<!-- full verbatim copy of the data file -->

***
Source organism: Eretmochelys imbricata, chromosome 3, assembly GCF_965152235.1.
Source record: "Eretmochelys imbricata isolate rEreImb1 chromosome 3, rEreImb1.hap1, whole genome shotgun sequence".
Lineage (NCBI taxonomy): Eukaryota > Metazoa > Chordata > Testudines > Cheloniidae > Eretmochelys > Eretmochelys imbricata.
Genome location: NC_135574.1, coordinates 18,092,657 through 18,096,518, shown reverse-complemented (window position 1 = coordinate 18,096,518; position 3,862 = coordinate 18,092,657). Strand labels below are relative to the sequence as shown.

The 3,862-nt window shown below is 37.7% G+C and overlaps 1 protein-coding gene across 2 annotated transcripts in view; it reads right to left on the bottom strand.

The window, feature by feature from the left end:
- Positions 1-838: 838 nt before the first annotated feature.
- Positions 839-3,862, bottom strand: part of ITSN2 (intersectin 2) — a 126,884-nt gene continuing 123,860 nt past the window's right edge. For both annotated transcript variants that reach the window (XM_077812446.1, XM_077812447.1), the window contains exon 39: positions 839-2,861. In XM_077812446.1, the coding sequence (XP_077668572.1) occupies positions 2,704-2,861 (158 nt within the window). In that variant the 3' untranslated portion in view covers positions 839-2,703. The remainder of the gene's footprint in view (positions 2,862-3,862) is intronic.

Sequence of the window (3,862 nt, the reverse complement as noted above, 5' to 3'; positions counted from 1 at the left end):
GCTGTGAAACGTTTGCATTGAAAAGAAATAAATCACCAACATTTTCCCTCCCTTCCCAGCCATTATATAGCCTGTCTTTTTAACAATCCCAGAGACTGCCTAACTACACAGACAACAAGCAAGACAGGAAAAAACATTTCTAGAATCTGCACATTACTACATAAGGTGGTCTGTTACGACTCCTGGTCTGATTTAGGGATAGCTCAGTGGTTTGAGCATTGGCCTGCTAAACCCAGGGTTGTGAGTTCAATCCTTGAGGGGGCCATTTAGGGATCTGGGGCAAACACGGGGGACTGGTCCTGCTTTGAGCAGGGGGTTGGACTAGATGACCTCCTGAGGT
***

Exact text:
Source organism: Eretmochelys imbricata, chromosome 3, assembly GCF_965152235.1.
Source record: "Eretmochelys imbricata isolate rEreImb1 chromosome 3, rEreImb1.hap1, whole genome shotgun sequence".
Lineage (NCBI taxonomy): Eukaryota > Metazoa > Chordata > Testudines > Cheloniidae > Eretmochelys > Eretmochelys imbricata.
Genome location: NC_135574.1, coordinates 18,092,657 through 18,096,518, shown reverse-complemented (window position 1 = coordinate 18,096,518; position 3,862 = coordinate 18,092,657). Strand labels below are relative to the sequence as shown.

The 3,862-nt window shown below is 37.7% G+C and overlaps 1 protein-coding gene across 2 annotated transcripts in view; it reads right to left on the bottom strand.

The window, feature by feature from the left end:
- Positions 1-838: 838 nt before the first annotated feature.
- Positions 839-3,862, bottom strand: part of ITSN2 (intersectin 2) — a 126,884-nt gene continuing 123,860 nt past the window's right edge. For both annotated transcript variants that reach the window (XM_077812446.1, XM_077812447.1), the window contains exon 39: positions 839-2,861. In XM_077812446.1, the coding sequence (XP_077668572.1) occupies positions 2,704-2,861 (158 nt within the window). In that variant the 3' untranslated portion in view covers positions 839-2,703. The remainder of the gene's footprint in view (positions 2,862-3,862) is intronic.

Sequence of the window (3,862 nt, the reverse complement as noted above, 5' to 3'; positions counted from 1 at the left end):
GCTGTGAAACGTTTGCATTGAAAAGAAATAAATCACCAACATTTTCCCTCCCTTCCCAGCCATTATATAGCCTGTCTTTTTAACAATCCCAGAGACTGCCTAACTACACAGACAACAAGCAAGACAGGAAAAAACATTTCTAGAATCTGCACATTACTACATAAGGTGGTCTGTTACGACTCCTGGTCTGATTTAGGGATAGCTCAGTGGTTTGAGCATTGGCCTGCTAAACCCAGGGTTGTGAGTTCAATCCTTGAGGGGGCCATTTAGGGATCTGGGGCAAACACGGGGGACTGGTCCTGCTTTGAGCAGGGGGTTGGACTAGATGACCTCCTGAGGT